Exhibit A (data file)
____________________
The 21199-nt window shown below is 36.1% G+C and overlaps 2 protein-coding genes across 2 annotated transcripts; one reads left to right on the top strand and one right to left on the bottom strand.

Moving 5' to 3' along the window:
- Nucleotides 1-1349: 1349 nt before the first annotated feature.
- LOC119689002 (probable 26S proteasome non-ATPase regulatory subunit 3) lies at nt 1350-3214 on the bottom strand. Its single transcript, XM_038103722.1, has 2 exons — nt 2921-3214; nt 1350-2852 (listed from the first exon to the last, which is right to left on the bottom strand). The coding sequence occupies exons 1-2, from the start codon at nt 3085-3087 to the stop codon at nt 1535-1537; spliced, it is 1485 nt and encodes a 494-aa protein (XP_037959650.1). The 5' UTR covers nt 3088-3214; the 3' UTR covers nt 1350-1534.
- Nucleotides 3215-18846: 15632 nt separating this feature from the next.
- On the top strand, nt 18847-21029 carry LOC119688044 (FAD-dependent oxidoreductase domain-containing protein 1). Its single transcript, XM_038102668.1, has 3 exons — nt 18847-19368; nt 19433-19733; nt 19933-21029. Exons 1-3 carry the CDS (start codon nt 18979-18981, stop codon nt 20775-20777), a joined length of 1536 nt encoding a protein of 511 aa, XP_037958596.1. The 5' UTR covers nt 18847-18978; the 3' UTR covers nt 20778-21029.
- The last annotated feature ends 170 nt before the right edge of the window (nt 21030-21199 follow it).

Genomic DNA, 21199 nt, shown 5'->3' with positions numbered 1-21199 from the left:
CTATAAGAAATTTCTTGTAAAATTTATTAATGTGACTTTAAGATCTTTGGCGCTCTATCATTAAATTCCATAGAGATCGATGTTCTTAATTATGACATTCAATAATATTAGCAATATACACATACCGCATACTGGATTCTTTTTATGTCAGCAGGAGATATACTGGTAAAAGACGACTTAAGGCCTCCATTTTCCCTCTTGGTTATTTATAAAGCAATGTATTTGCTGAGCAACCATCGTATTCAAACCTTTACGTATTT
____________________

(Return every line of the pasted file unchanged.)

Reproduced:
The 21199-nt window shown below is 36.1% G+C and overlaps 2 protein-coding genes across 2 annotated transcripts; one reads left to right on the top strand and one right to left on the bottom strand.

Moving 5' to 3' along the window:
- Nucleotides 1-1349: 1349 nt before the first annotated feature.
- LOC119689002 (probable 26S proteasome non-ATPase regulatory subunit 3) lies at nt 1350-3214 on the bottom strand. Its single transcript, XM_038103722.1, has 2 exons — nt 2921-3214; nt 1350-2852 (listed from the first exon to the last, which is right to left on the bottom strand). The coding sequence occupies exons 1-2, from the start codon at nt 3085-3087 to the stop codon at nt 1535-1537; spliced, it is 1485 nt and encodes a 494-aa protein (XP_037959650.1). The 5' UTR covers nt 3088-3214; the 3' UTR covers nt 1350-1534.
- Nucleotides 3215-18846: 15632 nt separating this feature from the next.
- On the top strand, nt 18847-21029 carry LOC119688044 (FAD-dependent oxidoreductase domain-containing protein 1). Its single transcript, XM_038102668.1, has 3 exons — nt 18847-19368; nt 19433-19733; nt 19933-21029. Exons 1-3 carry the CDS (start codon nt 18979-18981, stop codon nt 20775-20777), a joined length of 1536 nt encoding a protein of 511 aa, XP_037958596.1. The 5' UTR covers nt 18847-18978; the 3' UTR covers nt 20778-21029.
- The last annotated feature ends 170 nt before the right edge of the window (nt 21030-21199 follow it).

Genomic DNA, 21199 nt, shown 5'->3' with positions numbered 1-21199 from the left:
CTATAAGAAATTTCTTGTAAAATTTATTAATGTGACTTTAAGATCTTTGGCGCTCTATCATTAAATTCCATAGAGATCGATGTTCTTAATTATGACATTCAATAATATTAGCAATATACACATACCGCATACTGGATTCTTTTTATGTCAGCAGGAGATATACTGGTAAAAGACGACTTAAGGCCTCCATTTTCCCTCTTGGTTATTTATAAAGCAATGTATTTGCTGAGCAACCATCGTATTCAAACCTTTACGTATTT